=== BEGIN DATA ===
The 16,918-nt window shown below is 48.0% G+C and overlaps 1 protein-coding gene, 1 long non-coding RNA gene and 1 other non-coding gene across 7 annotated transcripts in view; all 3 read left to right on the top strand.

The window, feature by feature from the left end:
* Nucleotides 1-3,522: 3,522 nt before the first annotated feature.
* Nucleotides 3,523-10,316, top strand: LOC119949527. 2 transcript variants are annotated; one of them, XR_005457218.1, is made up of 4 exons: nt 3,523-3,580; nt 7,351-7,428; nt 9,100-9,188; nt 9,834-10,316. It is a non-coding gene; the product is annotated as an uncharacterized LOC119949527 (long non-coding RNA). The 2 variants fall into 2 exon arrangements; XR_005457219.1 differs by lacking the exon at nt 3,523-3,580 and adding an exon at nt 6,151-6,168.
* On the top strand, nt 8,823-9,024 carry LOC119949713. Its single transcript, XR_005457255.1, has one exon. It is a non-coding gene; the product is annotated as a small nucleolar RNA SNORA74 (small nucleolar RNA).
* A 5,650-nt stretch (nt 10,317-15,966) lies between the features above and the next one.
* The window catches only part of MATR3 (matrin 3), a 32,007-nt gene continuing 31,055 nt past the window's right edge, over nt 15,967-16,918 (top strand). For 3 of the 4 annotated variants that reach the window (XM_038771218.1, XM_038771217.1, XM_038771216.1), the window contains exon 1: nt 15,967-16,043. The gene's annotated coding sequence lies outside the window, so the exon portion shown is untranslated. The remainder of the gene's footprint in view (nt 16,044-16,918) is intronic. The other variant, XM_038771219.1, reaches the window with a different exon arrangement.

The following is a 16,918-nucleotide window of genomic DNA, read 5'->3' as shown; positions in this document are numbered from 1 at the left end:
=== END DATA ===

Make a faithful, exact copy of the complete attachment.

The 16,918-nt window shown below is 48.0% G+C and overlaps 1 protein-coding gene, 1 long non-coding RNA gene and 1 other non-coding gene across 7 annotated transcripts in view; all 3 read left to right on the top strand.

The window, feature by feature from the left end:
* Nucleotides 1-3,522: 3,522 nt before the first annotated feature.
* Nucleotides 3,523-10,316, top strand: LOC119949527. 2 transcript variants are annotated; one of them, XR_005457218.1, is made up of 4 exons: nt 3,523-3,580; nt 7,351-7,428; nt 9,100-9,188; nt 9,834-10,316. It is a non-coding gene; the product is annotated as an uncharacterized LOC119949527 (long non-coding RNA). The 2 variants fall into 2 exon arrangements; XR_005457219.1 differs by lacking the exon at nt 3,523-3,580 and adding an exon at nt 6,151-6,168.
* On the top strand, nt 8,823-9,024 carry LOC119949713. Its single transcript, XR_005457255.1, has one exon. It is a non-coding gene; the product is annotated as a small nucleolar RNA SNORA74 (small nucleolar RNA).
* A 5,650-nt stretch (nt 10,317-15,966) lies between the features above and the next one.
* The window catches only part of MATR3 (matrin 3), a 32,007-nt gene continuing 31,055 nt past the window's right edge, over nt 15,967-16,918 (top strand). For 3 of the 4 annotated variants that reach the window (XM_038771218.1, XM_038771217.1, XM_038771216.1), the window contains exon 1: nt 15,967-16,043. The gene's annotated coding sequence lies outside the window, so the exon portion shown is untranslated. The remainder of the gene's footprint in view (nt 16,044-16,918) is intronic. The other variant, XM_038771219.1, reaches the window with a different exon arrangement.

The following is a 16,918-nucleotide window of genomic DNA, read 5'->3' as shown; positions in this document are numbered from 1 at the left end: